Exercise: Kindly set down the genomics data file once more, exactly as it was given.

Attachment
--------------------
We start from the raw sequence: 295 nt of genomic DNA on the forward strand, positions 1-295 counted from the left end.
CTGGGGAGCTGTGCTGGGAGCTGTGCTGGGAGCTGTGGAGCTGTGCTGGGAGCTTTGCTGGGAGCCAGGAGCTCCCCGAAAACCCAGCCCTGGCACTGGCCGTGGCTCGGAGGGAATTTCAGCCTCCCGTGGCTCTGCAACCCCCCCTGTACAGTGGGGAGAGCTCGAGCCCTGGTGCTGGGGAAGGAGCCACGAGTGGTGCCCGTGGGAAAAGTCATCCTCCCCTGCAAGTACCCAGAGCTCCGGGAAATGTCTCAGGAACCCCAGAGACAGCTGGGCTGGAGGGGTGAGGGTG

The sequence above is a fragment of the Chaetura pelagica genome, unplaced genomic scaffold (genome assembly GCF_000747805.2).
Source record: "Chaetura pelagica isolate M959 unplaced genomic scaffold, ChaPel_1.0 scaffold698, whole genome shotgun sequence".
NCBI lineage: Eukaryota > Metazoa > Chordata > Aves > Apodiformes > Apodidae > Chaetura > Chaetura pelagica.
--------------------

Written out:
We start from the raw sequence: 295 nt of genomic DNA on the forward strand, positions 1-295 counted from the left end.
CTGGGGAGCTGTGCTGGGAGCTGTGCTGGGAGCTGTGGAGCTGTGCTGGGAGCTTTGCTGGGAGCCAGGAGCTCCCCGAAAACCCAGCCCTGGCACTGGCCGTGGCTCGGAGGGAATTTCAGCCTCCCGTGGCTCTGCAACCCCCCCTGTACAGTGGGGAGAGCTCGAGCCCTGGTGCTGGGGAAGGAGCCACGAGTGGTGCCCGTGGGAAAAGTCATCCTCCCCTGCAAGTACCCAGAGCTCCGGGAAATGTCTCAGGAACCCCAGAGACAGCTGGGCTGGAGGGGTGAGGGTG

The sequence above is a fragment of the Chaetura pelagica genome, unplaced genomic scaffold (genome assembly GCF_000747805.2).
Source record: "Chaetura pelagica isolate M959 unplaced genomic scaffold, ChaPel_1.0 scaffold698, whole genome shotgun sequence".
NCBI lineage: Eukaryota > Metazoa > Chordata > Aves > Apodiformes > Apodidae > Chaetura > Chaetura pelagica.